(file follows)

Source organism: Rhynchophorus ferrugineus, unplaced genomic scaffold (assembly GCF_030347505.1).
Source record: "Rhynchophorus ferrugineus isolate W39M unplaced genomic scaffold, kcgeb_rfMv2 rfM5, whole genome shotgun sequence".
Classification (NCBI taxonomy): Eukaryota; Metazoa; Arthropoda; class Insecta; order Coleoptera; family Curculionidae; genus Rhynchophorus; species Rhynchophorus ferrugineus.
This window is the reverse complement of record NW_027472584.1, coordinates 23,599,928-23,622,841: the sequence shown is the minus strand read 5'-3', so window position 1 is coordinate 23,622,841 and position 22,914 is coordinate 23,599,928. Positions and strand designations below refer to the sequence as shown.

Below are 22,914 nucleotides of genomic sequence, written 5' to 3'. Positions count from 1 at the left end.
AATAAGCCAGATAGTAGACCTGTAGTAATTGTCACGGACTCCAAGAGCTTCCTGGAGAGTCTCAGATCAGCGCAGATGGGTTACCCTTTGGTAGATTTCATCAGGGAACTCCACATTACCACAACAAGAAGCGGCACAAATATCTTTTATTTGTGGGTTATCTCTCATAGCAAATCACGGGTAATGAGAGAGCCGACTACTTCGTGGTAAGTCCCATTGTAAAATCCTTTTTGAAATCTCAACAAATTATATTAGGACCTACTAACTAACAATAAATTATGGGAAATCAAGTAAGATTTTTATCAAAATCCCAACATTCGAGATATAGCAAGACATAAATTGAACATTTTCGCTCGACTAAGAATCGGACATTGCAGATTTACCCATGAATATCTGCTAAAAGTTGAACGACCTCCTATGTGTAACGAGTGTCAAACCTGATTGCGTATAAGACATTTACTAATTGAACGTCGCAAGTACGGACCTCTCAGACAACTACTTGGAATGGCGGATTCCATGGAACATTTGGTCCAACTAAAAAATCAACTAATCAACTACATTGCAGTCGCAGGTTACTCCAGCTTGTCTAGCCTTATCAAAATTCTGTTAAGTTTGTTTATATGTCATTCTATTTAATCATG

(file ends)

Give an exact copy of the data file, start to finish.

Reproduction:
Source organism: Rhynchophorus ferrugineus, unplaced genomic scaffold (assembly GCF_030347505.1).
Source record: "Rhynchophorus ferrugineus isolate W39M unplaced genomic scaffold, kcgeb_rfMv2 rfM5, whole genome shotgun sequence".
Classification (NCBI taxonomy): Eukaryota; Metazoa; Arthropoda; class Insecta; order Coleoptera; family Curculionidae; genus Rhynchophorus; species Rhynchophorus ferrugineus.
This window is the reverse complement of record NW_027472584.1, coordinates 23,599,928-23,622,841: the sequence shown is the minus strand read 5'-3', so window position 1 is coordinate 23,622,841 and position 22,914 is coordinate 23,599,928. Positions and strand designations below refer to the sequence as shown.

Below are 22,914 nucleotides of genomic sequence, written 5' to 3'. Positions count from 1 at the left end.
AATAAGCCAGATAGTAGACCTGTAGTAATTGTCACGGACTCCAAGAGCTTCCTGGAGAGTCTCAGATCAGCGCAGATGGGTTACCCTTTGGTAGATTTCATCAGGGAACTCCACATTACCACAACAAGAAGCGGCACAAATATCTTTTATTTGTGGGTTATCTCTCATAGCAAATCACGGGTAATGAGAGAGCCGACTACTTCGTGGTAAGTCCCATTGTAAAATCCTTTTTGAAATCTCAACAAATTATATTAGGACCTACTAACTAACAATAAATTATGGGAAATCAAGTAAGATTTTTATCAAAATCCCAACATTCGAGATATAGCAAGACATAAATTGAACATTTTCGCTCGACTAAGAATCGGACATTGCAGATTTACCCATGAATATCTGCTAAAAGTTGAACGACCTCCTATGTGTAACGAGTGTCAAACCTGATTGCGTATAAGACATTTACTAATTGAACGTCGCAAGTACGGACCTCTCAGACAACTACTTGGAATGGCGGATTCCATGGAACATTTGGTCCAACTAAAAAATCAACTAATCAACTACATTGCAGTCGCAGGTTACTCCAGCTTGTCTAGCCTTATCAAAATTCTGTTAAGTTTGTTTATATGTCATTCTATTTAATCATG